We just lost an old friend. His name was Martin. He was almost 89 years of age. Martin is one of a disappearing generation; an Air Force veteran of the Korean war, born in 1929, according to my calculations. 1929 was the year the stock market suffered a disastrous blow.
The crash in 1929 didn’t level off until 1932. Martin wouldn’t remember that time, being a little toddler, but how the collapse affected his parents established some basic life views for Martin and men and women his age. The parents’ conservatism and frugality was passed on to the children born at this time.
These kids were accustomed to gardens in every yard, canned goods in the pantry, and homemade clothes. Everything did not come from a store, and every single item, whether food or material goods, was utilized; certainly not thrown into the trash.
Martin graduated from high school, and eventually entered the Air Force, serving in the Korean war. This age group had experienced the nation at war (World War II) and lived daily with the rationing, the sorrow of losses close to them, and the fear that war invokes. The depression and war deeply influenced each one.
Conscription ended future plans. Students had to quit college and accept the call. This generation learned that serving your country was a privilege and a duty. This generation understood that their rights and freedoms required responsibility and accountability on their part. They understood what war could do and knew that national defense and safety depended on them.
In the middle ’60s this population was immersed back into society and family involvement. The wars were over for now. Men dressed well for work. They cared how they looked. This crowd bought suits, sweaters, dress shirts, cuff links, hats, and London style pea-coats. They wore long-sleeved dress shirts under their sport coats, and often sported ties. Jeans and work pants, boots, and overalls were work clothes. They were worn for hunting and working outside. These items were not worn out to eat, to go to a job, nor to church. Caps were worn while doing chores, but certainly never with daily attire.
One would not find a harder working generation than this age group. Men and women took their jobs seriously, followed the rules, worked the hours, trained their help, took responsibility, understood the need to please the public, and going the extra mile.
This generation understood hard times. And as a result they made room for fun. They were the generation of the 5 o’clock cocktails when friends gathered at different homes on a regular basis for an hour or two. Television soon came on the scene, and probably contributed to the demise of this custom. Perhaps meeting for coffee on a daily basis has been a substitute. Every town has an “old geezer” coffee gathering place today. This generation learned frugality from their parents; and the second World War certainly entrenched that mind set. Martin’s age group owned nice things but they were not wasteful. They took immaculate care of their things. They didn’t need “new” this or that. They lived below their means. They saved. Money was banked for the future. There was no need to spend every cent you made, and “if you already had one, you didn’t need to buy another.” They would “make do” with what they had.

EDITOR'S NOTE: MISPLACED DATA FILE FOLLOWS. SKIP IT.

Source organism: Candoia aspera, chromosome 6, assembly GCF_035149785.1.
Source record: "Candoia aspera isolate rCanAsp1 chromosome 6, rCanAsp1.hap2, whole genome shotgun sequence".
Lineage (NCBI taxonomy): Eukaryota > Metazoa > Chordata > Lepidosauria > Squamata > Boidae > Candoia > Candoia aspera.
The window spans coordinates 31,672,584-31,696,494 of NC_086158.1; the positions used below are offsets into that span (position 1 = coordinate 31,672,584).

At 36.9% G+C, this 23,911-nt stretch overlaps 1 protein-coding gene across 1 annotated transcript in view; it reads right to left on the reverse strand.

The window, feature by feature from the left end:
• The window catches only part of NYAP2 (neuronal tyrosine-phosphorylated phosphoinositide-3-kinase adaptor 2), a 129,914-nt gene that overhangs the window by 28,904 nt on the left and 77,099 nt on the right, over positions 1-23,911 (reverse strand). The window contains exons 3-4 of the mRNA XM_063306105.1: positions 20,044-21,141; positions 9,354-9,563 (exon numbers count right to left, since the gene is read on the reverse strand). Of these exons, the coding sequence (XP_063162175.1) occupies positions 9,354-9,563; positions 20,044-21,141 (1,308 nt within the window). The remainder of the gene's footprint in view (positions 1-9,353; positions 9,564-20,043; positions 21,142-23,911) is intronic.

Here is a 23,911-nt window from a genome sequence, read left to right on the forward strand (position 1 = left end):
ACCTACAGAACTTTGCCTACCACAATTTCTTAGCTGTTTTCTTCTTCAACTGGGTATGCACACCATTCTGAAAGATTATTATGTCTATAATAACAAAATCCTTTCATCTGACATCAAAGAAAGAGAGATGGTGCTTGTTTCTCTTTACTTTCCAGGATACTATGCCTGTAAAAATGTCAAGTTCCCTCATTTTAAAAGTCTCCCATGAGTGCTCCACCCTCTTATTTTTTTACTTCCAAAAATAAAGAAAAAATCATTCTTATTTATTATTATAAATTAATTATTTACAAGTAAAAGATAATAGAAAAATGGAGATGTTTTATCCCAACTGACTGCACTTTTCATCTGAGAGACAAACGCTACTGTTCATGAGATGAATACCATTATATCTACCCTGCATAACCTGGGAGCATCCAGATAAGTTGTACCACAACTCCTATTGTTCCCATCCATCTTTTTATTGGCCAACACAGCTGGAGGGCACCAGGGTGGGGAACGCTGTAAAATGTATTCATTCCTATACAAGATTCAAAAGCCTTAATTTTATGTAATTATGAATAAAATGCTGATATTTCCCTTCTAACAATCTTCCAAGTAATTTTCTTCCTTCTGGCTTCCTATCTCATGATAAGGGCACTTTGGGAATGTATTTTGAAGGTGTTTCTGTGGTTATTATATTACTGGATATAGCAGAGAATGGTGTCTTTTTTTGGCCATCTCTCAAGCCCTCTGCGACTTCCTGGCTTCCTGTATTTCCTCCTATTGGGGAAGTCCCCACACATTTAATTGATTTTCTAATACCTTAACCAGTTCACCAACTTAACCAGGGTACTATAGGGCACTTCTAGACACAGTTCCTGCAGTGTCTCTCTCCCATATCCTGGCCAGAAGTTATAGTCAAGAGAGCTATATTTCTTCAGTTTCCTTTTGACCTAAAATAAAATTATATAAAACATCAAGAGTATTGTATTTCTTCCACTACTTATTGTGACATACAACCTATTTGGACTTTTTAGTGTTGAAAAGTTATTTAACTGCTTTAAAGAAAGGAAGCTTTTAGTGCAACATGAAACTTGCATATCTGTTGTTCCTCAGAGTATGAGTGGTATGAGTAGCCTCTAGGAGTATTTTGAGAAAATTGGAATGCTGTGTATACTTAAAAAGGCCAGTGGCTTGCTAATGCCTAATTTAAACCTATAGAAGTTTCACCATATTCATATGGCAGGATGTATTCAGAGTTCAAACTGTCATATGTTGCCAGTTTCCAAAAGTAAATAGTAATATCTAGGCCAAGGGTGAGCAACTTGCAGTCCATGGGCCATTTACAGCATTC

Many of this crowd smoked and drank. They “perfected” those habits usually in the military. The knowledge of the damage these indulgences could cause was not yet in the public conscious. Above all, they took the responsibility of taking care of their families quite seriously.
Every gen has its characteristics and personalities. The pity is that we lose most of what the previous age group tries to pass on. We are self centered and we think our ways are best unless someone fills us in. Some customs are good, some bad, but there is always a treasured learning curve that could help us avoid future angst.
I just wish I had asked Martin more questions. What a great generation!
Judi Tabler lives in Pawnee County and is a guest columnist for the Great Bend Tribune. She can be reached at email@example.com. Visit her website juditabler.com.